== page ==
UK retailers are seeking to address data security concerns with meaningful action to protect their businesses as they look to better technology and use of big data to drive growth.
According to a new report by leading business law firm DWF, retailers cited cyber and data breaches as the third largest threat to future growth. Around a third (32%) of respondents said it was one of their top three concerns, just behind IT systems (38%) and Government and EU regulation (40%). Unsurprisingly, respondents were almost unanimous in agreeing that data security is imperative for their brand reputations.
A survey of 150 senior executives from leading retail organisations found that technology is their joint biggest focus for the next three years and was considered a top priority for 51% of respondents. More than a third (35%) are looking at how they can make the most of big data to know more about their customers and bring them better and more personalised shopping experiences.
“The retail sector recognises that successful growth requires continued investment in omnichannel routes to market, but high profile incidents of hacking and online security breaches have meant a renewed focus on how to prevent breaches over the last few months,” said Alan Owens, head of technology and communications at DWF. “Big data can open up exciting new opportunities for customers and brands, but only if businesses learn from recent history to mitigate the risks. With tighter European regulation of data security coming in this year, failing to do so could be met with a high financial, as well as reputational, cost.”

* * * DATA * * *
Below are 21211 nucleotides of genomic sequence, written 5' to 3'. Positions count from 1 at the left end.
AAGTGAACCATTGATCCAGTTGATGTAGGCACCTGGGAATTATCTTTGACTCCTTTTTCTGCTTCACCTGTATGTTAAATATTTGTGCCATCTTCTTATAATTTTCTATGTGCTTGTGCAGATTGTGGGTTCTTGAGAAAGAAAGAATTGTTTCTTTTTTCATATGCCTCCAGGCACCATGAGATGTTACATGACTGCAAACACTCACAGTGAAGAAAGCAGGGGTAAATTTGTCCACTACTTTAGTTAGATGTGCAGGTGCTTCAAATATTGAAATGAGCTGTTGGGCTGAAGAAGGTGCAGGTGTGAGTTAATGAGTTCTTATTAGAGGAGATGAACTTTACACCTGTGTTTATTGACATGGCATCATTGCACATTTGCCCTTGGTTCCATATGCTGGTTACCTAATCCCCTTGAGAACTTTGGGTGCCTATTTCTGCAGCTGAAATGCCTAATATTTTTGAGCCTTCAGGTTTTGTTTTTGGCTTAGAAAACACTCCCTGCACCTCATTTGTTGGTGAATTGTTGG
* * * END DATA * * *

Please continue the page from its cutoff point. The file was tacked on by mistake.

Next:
Other findings suggest that retailers will have to manage these investments carefully. They expect value for money to continue to be their customers’ main motivating factor when making buying decisions, with 61% putting pricing as one of their top two anticipated customer demands.
Loyalty programmes were in second place (32%), suggesting this customer incentive may see a renaissance in the coming years despite the value of schemes such as Tesco’s flagship Clubcard being brought into question recently. However, the high penetration of smartphones is creating opportunities for innovation in this area. This is being matched by retailer investment in data analytics, with 89% planning medium to high investment in analytics to improve the customer experience, and 85% planning medium to high investment in analytics for marketing and sales.
Hilary Ross, head of retail, food and hospitality at DWF, said: “Many high street retailers are looking to invest in in-store technology to improve the customer experience – over 40% of their budgets will be dedicated to bricks-and-mortar stores. The key to success will be implementing these new IT systems without causing significant disruption, and building in privacy by design. Customers view retailers as the custodians of their data and one slip up can destroy that relationship in an instant”
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